The contest was an opportunity for members of the scientific community to showcase the broader impacts of the biological sciences, including informing natural resources management, addressing climate change, and advancing foundational knowledge. The photos will be used to help the public and policymakers to better understand the value of biological research and education.

AIBS Public Programs.

What a difference a day makes: How social media is transforming scientific debate (with tweets) · deevybee · Storify

This is definitely worth a look, whether you’re into the idea of post-publication peer review or not.

What a difference a day makes: How social media is transforming scientific debate (with tweets) · deevybee · Storify.

Apparently NSF Grant Applicants Still Allergic To Broader Impacts

Pasco Phronesis

The Consortium of Social Science Associations held its Annual Colloquium on Social And Behavioral Sciences and Public Policy earlier this week.  Amongst the speakers was Acting National Science Foundation (NSF) Director Cora Marrett.* As part of her remarks, she addressed how the Foundation was implementing the Coburn Amendment, which added additional criteria to funding political science research projects through NSF.

The first batch of reviews subject to these new requirements tookplace in early 2013.  In addition to the usual criteria of intellectual merit and broader impacts, the reviewers looked at the ‘most meritorious’ proposals and examined how they contribute to economic development and/or national security.  For the reviews scheduled for early 2014, all three ‘criteria’ will be reviewed at once.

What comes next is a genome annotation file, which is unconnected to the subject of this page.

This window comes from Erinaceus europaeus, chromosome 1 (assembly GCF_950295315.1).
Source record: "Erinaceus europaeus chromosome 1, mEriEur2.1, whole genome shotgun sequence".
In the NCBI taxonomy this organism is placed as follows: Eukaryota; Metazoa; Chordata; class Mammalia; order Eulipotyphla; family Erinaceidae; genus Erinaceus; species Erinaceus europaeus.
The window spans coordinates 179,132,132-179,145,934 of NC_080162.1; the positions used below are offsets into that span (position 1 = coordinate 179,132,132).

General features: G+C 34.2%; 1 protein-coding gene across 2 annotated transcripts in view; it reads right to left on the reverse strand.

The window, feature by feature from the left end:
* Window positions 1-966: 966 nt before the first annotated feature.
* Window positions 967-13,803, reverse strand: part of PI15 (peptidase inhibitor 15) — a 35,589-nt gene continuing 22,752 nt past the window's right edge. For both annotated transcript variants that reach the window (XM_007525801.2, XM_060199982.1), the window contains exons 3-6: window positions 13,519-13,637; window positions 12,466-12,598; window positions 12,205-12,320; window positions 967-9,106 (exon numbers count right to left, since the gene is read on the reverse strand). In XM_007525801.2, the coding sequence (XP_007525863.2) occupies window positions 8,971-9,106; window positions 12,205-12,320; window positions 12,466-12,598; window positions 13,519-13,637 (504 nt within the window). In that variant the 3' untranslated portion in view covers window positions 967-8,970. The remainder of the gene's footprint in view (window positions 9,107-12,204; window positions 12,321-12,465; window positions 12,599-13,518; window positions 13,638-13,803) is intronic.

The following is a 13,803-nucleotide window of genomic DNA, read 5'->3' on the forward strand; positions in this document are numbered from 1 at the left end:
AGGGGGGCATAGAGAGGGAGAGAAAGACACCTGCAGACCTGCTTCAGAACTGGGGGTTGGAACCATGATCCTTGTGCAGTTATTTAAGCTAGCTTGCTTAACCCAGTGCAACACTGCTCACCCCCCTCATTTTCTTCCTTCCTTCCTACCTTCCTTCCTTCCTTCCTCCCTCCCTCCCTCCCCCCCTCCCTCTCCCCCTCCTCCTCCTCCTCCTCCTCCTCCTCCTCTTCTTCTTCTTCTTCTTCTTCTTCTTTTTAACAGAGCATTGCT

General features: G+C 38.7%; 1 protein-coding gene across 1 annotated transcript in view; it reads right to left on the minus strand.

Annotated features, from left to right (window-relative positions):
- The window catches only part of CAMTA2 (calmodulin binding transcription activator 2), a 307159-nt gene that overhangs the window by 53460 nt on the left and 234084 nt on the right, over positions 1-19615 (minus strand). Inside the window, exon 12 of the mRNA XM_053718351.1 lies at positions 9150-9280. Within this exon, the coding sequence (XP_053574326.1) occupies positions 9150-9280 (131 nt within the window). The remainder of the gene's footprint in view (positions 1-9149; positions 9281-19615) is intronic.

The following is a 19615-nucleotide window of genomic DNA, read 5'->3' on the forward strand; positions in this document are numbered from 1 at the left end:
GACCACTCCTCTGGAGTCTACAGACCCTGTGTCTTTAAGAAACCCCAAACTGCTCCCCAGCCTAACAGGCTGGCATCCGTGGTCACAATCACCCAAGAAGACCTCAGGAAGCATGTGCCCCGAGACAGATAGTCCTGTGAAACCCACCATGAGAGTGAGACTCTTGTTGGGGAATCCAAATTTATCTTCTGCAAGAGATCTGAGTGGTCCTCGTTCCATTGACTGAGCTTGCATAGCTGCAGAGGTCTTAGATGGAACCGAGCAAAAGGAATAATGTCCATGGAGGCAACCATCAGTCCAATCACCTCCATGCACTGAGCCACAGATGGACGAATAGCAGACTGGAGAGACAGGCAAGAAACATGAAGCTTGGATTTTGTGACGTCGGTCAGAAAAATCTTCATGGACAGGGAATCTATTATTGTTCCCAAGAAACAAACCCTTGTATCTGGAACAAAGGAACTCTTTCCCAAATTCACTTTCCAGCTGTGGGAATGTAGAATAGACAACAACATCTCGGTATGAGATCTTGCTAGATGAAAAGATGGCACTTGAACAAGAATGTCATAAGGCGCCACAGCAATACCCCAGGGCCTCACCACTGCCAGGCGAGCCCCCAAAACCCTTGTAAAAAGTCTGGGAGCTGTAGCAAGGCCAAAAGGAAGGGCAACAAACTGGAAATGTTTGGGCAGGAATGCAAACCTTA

Since researchers don’t like to be told what to do, they aren’t happy.  But Marrett asserts through her remarks that this additional review will not really affect the…

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What does it mean to prepare for life in ‘Humanity 2.0’?

Francis Rememdios has organized a session at the 4S Annual Meeting in which he, David Budtz Pedersen, and I will serve as critics of Steve Fuller’s book Preparing for Life in Humanity 2.0. We’ll be live tweeting as much as possible during the session, using the hashtag #humanity2 for those who want to follow. There is also a more general #4s2013 that should be interesting to follow for the next few days.

Here are the abstracts for our talks:

Humanity 2.0, Synthetic Biology, and Risk Assessment

Francis Remedios, Social Epistemology Editorial Board member

As a follow-up to Fuller’s Humanity 2.0, which is concerned with the impact of biosciences and nanosciences on humanity, Preparing for Life in Humanity 2.0 provides a more detailed analysis. Possible futures are discussed are: the ecological, the biomedical and the cybernetic. In the Proactionary Imperative, Fuller and Lipinska aver that for the human condition, the proactionary principle, which is risk taking, is an essential part should be favored over the precautionary principle, which is risk aversion. In terms of policy and ethics, which version of risk assessment should be used for synthetic biology, a branch of biotechnology? With synthetic biology, life is created from inanimate material. Synthetic biology has been dubbed life 2.0. Should one principle be favored over the other?

The Political Epistemology of Humanity 2.0
David Budtz Pedersen, Center for Semiotics, Aarhus University